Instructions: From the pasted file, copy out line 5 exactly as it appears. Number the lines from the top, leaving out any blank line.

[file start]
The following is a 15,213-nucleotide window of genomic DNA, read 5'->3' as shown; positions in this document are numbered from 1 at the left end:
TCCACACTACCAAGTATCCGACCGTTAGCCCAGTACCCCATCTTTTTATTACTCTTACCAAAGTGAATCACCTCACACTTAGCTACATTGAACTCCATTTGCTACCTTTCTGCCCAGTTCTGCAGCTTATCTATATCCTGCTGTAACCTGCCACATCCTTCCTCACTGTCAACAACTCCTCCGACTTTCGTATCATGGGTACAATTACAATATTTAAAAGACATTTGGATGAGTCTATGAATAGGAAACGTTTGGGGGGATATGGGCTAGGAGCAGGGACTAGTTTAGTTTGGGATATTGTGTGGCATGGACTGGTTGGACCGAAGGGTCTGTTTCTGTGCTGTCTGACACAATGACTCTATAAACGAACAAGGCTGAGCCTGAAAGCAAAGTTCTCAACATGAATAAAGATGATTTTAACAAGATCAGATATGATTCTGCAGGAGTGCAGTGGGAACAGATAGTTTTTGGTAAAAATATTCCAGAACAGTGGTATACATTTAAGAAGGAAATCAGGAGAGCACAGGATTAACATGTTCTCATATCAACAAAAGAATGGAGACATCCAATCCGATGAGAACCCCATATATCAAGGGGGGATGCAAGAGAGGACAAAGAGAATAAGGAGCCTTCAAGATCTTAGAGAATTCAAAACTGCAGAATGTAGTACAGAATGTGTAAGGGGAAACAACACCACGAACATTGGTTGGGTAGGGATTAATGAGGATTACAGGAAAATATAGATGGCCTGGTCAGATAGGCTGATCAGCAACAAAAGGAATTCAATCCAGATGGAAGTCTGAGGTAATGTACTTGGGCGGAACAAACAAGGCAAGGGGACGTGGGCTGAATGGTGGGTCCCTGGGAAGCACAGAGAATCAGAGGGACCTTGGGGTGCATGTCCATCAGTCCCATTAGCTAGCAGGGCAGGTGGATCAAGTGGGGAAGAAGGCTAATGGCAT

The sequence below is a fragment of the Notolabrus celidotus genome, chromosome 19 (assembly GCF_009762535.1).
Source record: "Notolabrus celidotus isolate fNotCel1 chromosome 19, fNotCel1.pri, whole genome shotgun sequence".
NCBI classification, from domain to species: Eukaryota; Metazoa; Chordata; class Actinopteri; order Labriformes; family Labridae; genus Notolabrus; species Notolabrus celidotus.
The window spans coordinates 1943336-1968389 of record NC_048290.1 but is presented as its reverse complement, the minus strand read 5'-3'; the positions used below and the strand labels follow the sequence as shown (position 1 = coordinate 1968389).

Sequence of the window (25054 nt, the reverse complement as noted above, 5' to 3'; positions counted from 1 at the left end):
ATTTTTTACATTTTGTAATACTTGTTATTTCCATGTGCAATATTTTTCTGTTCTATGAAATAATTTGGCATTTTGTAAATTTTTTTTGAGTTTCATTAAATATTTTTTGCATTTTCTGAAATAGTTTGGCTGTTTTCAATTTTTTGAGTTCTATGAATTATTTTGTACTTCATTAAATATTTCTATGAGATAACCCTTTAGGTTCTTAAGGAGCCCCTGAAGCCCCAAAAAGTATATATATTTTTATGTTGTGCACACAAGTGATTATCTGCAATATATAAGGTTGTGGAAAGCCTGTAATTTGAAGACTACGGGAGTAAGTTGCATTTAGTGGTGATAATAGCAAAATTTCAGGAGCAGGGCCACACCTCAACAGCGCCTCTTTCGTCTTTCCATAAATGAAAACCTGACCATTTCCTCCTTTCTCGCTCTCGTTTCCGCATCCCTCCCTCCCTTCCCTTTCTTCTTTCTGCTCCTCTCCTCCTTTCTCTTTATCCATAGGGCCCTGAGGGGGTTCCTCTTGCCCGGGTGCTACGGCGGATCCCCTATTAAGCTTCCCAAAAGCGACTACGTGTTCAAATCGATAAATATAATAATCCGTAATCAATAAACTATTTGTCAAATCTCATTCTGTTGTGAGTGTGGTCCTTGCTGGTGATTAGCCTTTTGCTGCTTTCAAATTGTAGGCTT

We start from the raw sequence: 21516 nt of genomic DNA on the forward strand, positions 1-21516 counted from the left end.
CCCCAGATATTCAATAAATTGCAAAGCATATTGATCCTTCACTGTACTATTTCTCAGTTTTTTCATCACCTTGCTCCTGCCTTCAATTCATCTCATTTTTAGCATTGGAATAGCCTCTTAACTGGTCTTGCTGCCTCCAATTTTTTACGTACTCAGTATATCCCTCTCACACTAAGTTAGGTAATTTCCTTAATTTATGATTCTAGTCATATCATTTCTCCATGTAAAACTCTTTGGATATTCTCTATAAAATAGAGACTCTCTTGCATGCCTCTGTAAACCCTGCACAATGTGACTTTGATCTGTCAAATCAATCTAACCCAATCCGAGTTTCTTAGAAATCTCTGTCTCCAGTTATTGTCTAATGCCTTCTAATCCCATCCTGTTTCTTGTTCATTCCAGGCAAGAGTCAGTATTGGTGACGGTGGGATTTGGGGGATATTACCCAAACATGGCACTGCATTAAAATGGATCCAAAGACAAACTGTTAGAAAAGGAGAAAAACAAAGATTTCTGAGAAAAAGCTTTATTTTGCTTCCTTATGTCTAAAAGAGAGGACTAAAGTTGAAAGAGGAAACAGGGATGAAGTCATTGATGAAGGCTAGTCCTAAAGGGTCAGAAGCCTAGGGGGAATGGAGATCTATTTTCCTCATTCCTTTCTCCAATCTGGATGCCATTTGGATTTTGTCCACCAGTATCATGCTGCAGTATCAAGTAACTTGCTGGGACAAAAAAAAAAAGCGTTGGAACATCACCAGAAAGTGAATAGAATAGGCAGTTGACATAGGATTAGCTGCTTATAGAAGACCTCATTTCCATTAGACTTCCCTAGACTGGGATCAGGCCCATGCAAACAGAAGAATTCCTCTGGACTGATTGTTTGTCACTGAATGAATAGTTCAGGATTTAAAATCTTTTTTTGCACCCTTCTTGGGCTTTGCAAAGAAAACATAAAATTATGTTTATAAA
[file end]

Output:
NCBI classification, from domain to species: Eukaryota; Metazoa; Chordata; class Actinopteri; order Labriformes; family Labridae; genus Notolabrus; species Notolabrus celidotus.